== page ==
Talk Radio 1964 and a kid in bed with a six transistor

A couple of things – music and talk radio 1964 and a kid in bed who is supposed to be sleeping. My father had bought me a fantastic 6 transistor radio in the shape of a hockey puck made by Marconi and signed in gold by hockey great Maurice Richard. It had a strap on it so I could wear it around my neck. I was very proud of my radio, carried it everywhere, got sand in it, lost screws to keep the dials on, and shined it with Endust.

My Radioradio inside

chumradioone

CHUM 1050 was The Station for us kids and teens to tune in if you wanted to hear the latest songs, funny jokes or, for a little kid, get educated on what was happening in the world. News every half hour and hit songs that repeated at a certain time everyday. My friends and I would know exactly what song was coming on and be ready to dance to it. We would climb on chairs and pretend we were go-go girls.

In the 1960s and early ’70s, Canada’s leading Top 40 station was home to the ground-breaking and sometimes controversial talk show Speak Your Mind, hosted by the outspoken man with the booming voice, Larry Solway. (CHUM Chart courtesy Ron Hall)

chumchart-jun24-63

chum-solway-chart

Speak Your Mind debuted on CHUM in 1960 Larry Solway took over the reins permanently in 1964. Speak Your Mind became a two-hour show beginning at 10:00 p.m. in 1964. (CHUM Chart, December 11, 1967/Courtesy Ron Hall)

I would put my radio under my pillow so my parents would not hear it and from bedtime to midnight I would listen. Radio was it for me and I believe educated me in music and the current affairs of the time. I never needed to ask my parents any questions – I got it all from Larry Solway. Amidst the rock, CHUM had talk. http://www.broadcasting-history.ca

WUFO in the dark-1968-not just music

Toronto had a great music scene in the sixties however, we did not have a radio station dedicated to soul music which we loved. My father was a photographer and we had a darkroom in the basement of our house and I spent time in there with him listening to the groove of WUFO from Buffalo and all of the great music from south of the border while he would print photos. late night sounds from WUFO in Buffalo

In April 1968, I was in the darkroom with my dad when the news of Martin Luther King Jr’s murder was announced. We were in the dark together shocked by the news. WUFO repeatedly announced King’s assignation after every song that night. I was scared. I was afraid for my family, my uncles, my cousins and every other endangered man of colour.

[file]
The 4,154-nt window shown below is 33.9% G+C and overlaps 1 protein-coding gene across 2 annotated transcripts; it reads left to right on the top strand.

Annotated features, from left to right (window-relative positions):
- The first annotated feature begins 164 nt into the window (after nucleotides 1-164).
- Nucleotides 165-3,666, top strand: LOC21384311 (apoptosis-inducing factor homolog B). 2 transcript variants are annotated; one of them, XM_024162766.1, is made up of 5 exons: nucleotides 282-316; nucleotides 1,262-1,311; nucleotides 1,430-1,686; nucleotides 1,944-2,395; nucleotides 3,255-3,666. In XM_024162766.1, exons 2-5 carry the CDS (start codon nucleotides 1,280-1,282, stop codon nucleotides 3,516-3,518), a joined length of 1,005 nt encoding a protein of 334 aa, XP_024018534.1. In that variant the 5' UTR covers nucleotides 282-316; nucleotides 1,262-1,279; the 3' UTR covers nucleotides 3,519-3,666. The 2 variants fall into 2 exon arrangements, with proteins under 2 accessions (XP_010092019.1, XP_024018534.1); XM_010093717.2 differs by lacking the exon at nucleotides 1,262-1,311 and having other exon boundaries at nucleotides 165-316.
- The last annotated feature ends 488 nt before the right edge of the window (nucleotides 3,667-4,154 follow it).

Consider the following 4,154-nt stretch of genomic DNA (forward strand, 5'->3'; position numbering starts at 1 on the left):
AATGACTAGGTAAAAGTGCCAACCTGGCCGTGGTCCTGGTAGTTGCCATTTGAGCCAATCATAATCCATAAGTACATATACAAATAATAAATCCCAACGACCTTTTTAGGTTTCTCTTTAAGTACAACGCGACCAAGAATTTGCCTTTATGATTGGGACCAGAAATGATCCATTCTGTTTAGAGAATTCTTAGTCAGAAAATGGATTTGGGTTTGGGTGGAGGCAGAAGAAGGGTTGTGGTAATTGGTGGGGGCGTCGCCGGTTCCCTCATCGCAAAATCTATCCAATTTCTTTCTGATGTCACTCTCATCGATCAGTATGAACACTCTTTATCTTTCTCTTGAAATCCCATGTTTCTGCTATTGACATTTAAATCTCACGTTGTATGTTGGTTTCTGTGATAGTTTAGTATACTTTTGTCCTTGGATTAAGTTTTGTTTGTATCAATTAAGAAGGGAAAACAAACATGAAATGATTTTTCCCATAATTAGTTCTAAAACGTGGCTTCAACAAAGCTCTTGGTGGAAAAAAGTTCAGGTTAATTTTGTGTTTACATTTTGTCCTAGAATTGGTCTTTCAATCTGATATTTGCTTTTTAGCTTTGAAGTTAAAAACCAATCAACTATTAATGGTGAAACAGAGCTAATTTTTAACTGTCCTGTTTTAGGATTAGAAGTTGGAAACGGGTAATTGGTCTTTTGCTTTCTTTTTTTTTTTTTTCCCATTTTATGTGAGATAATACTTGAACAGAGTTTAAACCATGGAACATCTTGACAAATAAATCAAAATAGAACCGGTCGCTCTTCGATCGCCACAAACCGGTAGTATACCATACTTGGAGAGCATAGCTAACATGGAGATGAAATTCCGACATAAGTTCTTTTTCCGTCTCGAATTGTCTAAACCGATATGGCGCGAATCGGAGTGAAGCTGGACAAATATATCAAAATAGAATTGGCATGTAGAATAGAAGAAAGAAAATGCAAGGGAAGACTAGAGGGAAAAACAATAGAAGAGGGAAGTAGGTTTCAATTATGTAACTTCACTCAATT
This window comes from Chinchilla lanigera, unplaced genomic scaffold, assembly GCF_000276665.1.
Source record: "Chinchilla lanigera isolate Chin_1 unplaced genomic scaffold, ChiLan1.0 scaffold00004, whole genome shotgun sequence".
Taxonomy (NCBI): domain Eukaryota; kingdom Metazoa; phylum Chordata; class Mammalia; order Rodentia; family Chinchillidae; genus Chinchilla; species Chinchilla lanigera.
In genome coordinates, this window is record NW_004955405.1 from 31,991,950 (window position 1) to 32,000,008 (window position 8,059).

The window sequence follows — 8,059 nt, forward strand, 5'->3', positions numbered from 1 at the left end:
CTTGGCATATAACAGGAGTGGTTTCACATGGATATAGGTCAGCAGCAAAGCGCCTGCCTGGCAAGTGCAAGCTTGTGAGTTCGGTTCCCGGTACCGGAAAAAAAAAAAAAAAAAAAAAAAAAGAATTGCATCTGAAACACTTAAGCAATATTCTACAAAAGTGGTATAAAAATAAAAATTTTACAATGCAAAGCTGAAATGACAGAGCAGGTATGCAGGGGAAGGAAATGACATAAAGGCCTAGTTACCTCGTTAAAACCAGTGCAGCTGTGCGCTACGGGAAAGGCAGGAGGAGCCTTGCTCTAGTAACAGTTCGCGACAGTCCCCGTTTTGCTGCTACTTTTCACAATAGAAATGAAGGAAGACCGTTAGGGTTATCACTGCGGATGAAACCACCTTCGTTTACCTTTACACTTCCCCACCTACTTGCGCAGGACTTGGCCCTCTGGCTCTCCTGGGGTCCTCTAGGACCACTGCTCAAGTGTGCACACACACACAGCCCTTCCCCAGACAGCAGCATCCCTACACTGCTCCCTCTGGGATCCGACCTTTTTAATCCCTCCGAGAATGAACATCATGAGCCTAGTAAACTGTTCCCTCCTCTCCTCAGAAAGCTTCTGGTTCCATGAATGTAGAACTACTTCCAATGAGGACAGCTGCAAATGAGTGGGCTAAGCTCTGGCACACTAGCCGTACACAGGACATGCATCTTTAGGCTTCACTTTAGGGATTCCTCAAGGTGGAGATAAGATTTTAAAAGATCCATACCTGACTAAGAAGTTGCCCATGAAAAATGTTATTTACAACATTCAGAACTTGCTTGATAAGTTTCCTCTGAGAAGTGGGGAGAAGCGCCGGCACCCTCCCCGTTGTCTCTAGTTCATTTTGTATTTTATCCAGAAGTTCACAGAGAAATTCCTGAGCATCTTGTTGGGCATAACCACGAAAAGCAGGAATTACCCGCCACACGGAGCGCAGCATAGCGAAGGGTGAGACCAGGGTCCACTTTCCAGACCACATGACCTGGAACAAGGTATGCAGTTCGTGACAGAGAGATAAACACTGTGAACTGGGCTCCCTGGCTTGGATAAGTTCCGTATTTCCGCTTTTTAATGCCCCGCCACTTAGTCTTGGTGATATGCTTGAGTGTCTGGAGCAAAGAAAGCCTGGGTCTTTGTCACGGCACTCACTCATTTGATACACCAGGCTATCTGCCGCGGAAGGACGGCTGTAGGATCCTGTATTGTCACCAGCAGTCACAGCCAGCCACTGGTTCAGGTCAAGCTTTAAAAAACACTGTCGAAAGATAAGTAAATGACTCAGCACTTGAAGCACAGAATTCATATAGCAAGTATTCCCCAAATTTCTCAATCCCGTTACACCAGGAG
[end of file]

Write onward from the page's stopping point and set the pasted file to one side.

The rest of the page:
It was later on that we knew that James Earl Ray, the accused killer had escaped to Toronto at one point. Later in the Fall of that year my father drove me past the building in downtown Toronto that James Earl Ray had been staying in when he was on the run. It turned out that he had been caught jay-walking and given an alias identity as well as fake address. Luckily for the police, Mr. Ray had used the name of a police officer and the address of a known bawdy house so he left a trail.

The world sadly changed with the loss of Martin Luther King and my child view of the USA was a place that was dangerous for me.

As an interesting note, Motown did not just record and promote pop music. In 1963, Mr. Gordy had Dr. Martin Luther King Jr. record his “I Have a Dream” speech for Motown’s Gordy label. Zina Saunders SoulfulDetroit.com

The Sixties – some music

My father was the one that bought the music in our household, jazz by Lou Rawls, and Dave Bruebeck, Bob Dylan, Phil Ochs, Ray Charles, Mississippi Delta Blues, and Motown. We were huge fans of Miriam Makeba and my father would play the Lion’s Song on the guitar and I would sing. We would go to concerts to see Harry Belefonte, Hedge and Donna and Miriam Makeba.

Hedge and Donna
Hedge and Donna
My Album Cover
Miriam Makeba

My father also owned a reel to reel tape recorder that he would spend hours, with his mic and machine beside our radio and record music. One of the songs was Bury My Body by Al Kooper but he only managed to record a portion. I had not heard this song in its entirety until today when I searched online. A huge influence on my music choices for life. The channel owner wrote: “From Kooper Session, Al Kooper belts it out on piano and vocals with 15-yr. old Shuggie Otis on guitar. Shuggie’s the son of the legendary rhythm & blues pioneer, Johnny Otis.” You can find out more about Al at He even accepts email

Al Kooper – Bury My body –

1960 and 61 Marvin, the beginning and in love

Marvin's First Album Cover in 1961
Marvin’s First Album Cover in 1961

With a few edits, I picked these early details of Marvin on Wikipedia – Gaye, “a long admirer of different forms of music from early rock ‘n’ roll, blues, jazz and doo-wop, Gaye sought to mix the styles of Nat King Cole, Billy Eckstine, Little Willie John (you can really hear Marvin taking on his style) and Jesse Belvin, first getting involved in groups such as the Marquees. After living in Chicago for two years and following a tour in Detroit, lead singer Harvey Fuqua decided to split up the group and take Gaye with him to help get him work in Detroit that was becoming musical. Fuqua then signed Gaye to Harvey and Tri-Phi Records, his own label and also assigned him to work with his then-girlfriend Gwen Gordy’s Anna label. Listen to this playlist to hear Artists that influenced Marvin Gaye